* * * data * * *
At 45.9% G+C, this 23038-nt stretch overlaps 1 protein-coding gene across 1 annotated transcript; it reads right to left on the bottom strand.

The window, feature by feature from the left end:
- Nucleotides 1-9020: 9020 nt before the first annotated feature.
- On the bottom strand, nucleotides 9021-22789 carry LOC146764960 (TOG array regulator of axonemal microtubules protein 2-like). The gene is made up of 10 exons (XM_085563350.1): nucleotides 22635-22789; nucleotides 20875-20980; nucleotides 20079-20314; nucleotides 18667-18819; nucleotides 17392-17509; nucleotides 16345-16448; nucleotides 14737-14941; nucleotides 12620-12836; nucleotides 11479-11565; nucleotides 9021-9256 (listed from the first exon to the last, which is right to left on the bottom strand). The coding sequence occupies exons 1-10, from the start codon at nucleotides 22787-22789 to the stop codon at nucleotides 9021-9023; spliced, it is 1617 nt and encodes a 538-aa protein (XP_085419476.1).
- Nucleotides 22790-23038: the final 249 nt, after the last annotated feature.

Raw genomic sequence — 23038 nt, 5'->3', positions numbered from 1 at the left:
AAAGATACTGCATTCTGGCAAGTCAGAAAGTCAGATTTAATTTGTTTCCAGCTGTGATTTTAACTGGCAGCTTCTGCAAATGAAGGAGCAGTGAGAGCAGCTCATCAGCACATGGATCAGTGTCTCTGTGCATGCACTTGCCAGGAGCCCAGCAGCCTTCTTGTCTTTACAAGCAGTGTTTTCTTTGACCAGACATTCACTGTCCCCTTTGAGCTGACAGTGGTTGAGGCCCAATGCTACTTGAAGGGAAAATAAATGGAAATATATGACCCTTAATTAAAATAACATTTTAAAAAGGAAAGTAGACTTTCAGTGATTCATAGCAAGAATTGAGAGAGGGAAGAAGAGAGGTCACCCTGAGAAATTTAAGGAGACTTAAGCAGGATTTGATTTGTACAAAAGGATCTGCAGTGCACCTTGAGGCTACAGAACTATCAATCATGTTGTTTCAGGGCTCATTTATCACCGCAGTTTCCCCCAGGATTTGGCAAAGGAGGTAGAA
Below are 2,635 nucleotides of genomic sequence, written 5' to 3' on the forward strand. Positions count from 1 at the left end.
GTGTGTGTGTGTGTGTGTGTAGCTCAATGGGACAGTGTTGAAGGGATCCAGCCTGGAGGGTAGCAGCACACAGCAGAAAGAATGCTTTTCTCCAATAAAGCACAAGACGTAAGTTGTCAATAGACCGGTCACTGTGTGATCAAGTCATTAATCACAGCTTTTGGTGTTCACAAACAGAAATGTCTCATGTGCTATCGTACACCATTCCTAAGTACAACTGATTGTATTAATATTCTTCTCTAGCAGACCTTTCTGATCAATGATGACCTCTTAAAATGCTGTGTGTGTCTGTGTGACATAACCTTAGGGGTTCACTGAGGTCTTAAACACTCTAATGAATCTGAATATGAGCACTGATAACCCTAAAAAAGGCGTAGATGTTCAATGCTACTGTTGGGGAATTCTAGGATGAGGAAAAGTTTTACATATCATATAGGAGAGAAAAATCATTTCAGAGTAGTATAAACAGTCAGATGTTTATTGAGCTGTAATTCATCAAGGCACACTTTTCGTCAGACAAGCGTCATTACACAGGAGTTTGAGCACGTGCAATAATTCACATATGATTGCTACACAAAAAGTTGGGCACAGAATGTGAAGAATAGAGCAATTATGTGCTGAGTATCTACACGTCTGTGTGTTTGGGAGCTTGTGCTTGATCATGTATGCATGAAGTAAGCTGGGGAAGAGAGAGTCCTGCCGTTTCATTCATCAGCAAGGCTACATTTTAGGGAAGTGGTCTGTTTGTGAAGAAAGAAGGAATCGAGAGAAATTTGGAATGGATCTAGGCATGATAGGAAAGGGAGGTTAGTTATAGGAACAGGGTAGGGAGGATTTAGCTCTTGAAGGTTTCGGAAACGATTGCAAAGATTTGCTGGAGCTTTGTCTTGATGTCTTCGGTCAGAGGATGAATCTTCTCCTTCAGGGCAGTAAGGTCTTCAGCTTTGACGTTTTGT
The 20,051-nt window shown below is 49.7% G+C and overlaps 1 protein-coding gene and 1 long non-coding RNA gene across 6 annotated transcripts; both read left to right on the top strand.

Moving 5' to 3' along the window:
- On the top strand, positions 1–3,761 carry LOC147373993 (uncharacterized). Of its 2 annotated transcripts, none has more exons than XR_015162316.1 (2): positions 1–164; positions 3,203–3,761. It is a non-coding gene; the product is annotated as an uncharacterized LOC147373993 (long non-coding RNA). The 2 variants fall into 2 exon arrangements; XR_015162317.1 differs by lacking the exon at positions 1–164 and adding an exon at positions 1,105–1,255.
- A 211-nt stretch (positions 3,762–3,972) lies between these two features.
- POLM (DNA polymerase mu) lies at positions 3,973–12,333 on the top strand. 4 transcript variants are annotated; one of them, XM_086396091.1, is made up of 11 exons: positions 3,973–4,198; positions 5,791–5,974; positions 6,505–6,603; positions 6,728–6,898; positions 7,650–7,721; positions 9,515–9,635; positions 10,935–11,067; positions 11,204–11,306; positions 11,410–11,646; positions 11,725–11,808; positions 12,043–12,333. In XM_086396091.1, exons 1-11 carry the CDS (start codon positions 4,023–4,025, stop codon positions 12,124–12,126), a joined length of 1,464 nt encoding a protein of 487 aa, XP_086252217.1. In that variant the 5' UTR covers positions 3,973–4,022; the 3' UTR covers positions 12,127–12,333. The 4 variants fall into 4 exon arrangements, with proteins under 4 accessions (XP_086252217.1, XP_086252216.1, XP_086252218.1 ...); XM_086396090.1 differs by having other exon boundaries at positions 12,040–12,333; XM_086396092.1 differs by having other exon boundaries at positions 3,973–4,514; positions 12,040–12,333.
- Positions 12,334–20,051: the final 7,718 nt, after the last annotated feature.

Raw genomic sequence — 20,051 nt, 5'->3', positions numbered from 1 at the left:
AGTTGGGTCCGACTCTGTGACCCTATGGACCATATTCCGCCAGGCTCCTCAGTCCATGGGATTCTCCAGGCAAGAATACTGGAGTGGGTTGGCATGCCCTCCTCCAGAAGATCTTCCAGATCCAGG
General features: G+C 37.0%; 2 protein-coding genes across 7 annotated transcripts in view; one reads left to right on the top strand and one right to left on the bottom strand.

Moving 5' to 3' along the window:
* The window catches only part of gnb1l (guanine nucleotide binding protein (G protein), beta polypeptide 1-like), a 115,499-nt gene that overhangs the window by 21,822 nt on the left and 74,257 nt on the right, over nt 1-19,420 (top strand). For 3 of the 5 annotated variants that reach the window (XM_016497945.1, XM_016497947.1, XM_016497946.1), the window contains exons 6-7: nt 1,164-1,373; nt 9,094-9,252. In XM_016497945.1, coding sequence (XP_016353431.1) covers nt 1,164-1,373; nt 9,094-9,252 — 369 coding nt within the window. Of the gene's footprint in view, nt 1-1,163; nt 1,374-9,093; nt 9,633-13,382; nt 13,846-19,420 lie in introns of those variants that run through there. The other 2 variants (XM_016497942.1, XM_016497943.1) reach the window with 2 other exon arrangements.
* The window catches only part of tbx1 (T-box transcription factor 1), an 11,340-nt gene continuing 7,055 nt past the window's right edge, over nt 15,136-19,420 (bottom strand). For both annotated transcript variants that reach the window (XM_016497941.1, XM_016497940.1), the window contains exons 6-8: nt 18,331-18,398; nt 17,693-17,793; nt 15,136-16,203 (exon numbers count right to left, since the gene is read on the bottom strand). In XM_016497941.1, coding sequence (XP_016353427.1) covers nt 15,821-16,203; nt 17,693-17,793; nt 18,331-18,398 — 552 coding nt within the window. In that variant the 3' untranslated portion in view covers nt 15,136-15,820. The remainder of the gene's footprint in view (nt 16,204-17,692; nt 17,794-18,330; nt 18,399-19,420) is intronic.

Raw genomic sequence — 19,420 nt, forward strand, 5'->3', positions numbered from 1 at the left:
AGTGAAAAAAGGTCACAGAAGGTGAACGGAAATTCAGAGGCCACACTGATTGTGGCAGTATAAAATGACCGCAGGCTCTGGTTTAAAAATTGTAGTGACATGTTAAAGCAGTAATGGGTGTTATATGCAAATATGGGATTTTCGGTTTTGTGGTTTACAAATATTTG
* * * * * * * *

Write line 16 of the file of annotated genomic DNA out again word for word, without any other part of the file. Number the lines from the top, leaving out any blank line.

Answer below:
Raw genomic sequence — 20,051 nt, 5'->3', positions numbered from 1 at the left: